Hoofing It

Today, in my new role as the coordinator of Carleton’s part of Northfield’s (and the country’s) United Way campaign (“Live United”), I schlepped all over campus to deliver more than a thousand pledge packets to every last employee – or actually, to the diligent volunteers who will get the packets to the actual employees.

Though this task took the better part of the day, and proved that those plastic USPS mail trays are meant to sit on carts, not to be carried around, it was actually a fun job. I probably met 20 people whom I didn’t know, explored some of the campus’ interesting corners (or non-corners: Goodsell Observatory is a very cool, very round building), and felt like I was contributing in some small, stair-climbing way to the campus campaign

I also witnessed the raging insanity of Family Weekend. What a madhouse. Current students with their parents, prospective students with their parents, (probably) prospective parents with their prospective students. Campus maps on a third of the eye-level vertical surfaces. Free food everywhere, much of it being consumed by tired-looking adults standing in the middle of the sidewalk. Audiae, Mercedeses, Acurae, and Lexuses crowding the streets. Young kids trailing after mom, dad, and the big sibling, taking advantage of the others’ distraction to help themselves to that free food. (Caramel-covered apple slices and ice cream!) Grown men and women attired unflatteringly like their children. Kids attired flatteringly like their parents. Britney Spears songs blasting from speakers in front of the campus center. The pleasing smell and sigh of damp leaves. Grown-ups standing perfectly still except for their swiveling heads, trying to figure out where the hell they were. Endless Carleton swag flying out of the bookstore. A lot of people looking pretty happy with the whole situation, and with the college.

Leafed Out

An old friend delurked today to fill me in on her life since the last time I talked to her; among other interesting features, this life includes finishing three marathons. *sigh*

I can’t run that far once, much less three times (gawd, I hope she hasn’t run all three this year – or this summer!), but I can offer a slideshow of the scenery in the Carleton Arb last weekend. Tell you what: ambling through this sort of beauty makes the ambling a lot easier.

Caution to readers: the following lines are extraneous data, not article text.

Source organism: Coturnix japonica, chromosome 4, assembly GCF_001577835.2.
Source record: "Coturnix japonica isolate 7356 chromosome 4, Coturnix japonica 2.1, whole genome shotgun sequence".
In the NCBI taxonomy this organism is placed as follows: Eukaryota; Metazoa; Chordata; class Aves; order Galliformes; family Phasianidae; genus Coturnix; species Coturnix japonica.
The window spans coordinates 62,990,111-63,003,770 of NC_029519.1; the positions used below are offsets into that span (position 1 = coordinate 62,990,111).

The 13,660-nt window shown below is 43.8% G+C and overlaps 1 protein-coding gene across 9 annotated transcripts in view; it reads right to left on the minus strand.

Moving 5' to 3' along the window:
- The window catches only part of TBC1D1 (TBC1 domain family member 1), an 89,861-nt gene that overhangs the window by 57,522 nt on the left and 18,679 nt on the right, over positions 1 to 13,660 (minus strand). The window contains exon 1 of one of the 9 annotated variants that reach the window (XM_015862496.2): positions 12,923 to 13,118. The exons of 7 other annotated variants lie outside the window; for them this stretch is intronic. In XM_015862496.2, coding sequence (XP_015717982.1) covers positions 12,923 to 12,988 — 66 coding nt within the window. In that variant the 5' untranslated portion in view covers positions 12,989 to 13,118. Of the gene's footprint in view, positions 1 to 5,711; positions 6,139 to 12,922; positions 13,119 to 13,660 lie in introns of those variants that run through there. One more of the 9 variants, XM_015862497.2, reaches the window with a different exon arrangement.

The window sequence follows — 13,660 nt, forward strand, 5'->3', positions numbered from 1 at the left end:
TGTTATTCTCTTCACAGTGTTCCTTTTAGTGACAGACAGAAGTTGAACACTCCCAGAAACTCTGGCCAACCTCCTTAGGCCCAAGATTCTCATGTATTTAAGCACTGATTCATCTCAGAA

Created with Admarket’s flickrSLiDR.

Looking (Too Far) Forward

Gotcha. I’ll stop instant-messaging with friends about your legacy after 2016. I may have been slightly ahead of myself.

With their final debate behind them, Senators Barack Obama and John McCain began the final 19-day sprint to Election Day on Thursday, with Mr. Obama admonishing supporters to avoid growing complacent about the Democratic effort to win the White House and its recent gains in opinion polls.

“Debates Over, Candidates Begin Final Sprint,” NY Times

Falling Indicators

Fleece is appropriate morning, noon, and night.
The girls mistake the frosted grass outside for snow.
The centipedes come inside every night, to my disgusted chagrin.
Parents worry about the inevitable start of the cold-weather illnesses.
Minnesota Public Radio reports windchills.
Hot coffee is the only realistic option.
The college girls are wearing their Uggs again.
The winter-fearing are grumbling about the snow.
Hardware stores are selling snow shovels and de-icing salt.
I have stopped leaving my bike helmet and shoes in the garage overnight, switched from biking gloves to mittens, and added an earband to the commuting clothing.


Entry 1
It’s news to me, but 7-11 has, for the past few elections, been running a promotion wherein voters can indicate their presidential preferences by choosing certain cups for their coffee. Despite the fact that not every state has 7-11s, the final totals in 2000 and 2004 apparently lined up pretty well with the final outcomes of those elections. (This means, I guess, that just as you were about to enjoy your last cup of delicious steaming Kerry, five guys in black robes ran up, knocked in out of your hands, and handed you a cup of cold, grounds-filled Bush.)

And but so, you want to know who’s ahead now, right? You’ll have to click through the Flash-y website to see the exact numbers, but as of 9:17 pm tonight, Barack Obama leads John McCain, 59.68% to 40.32%. I think that’s called a “landslide.” (For what it’s worth, McCain is only “winning” three states [North Carolina, New Hampshire, and West Virginia], and only by narrow margins.)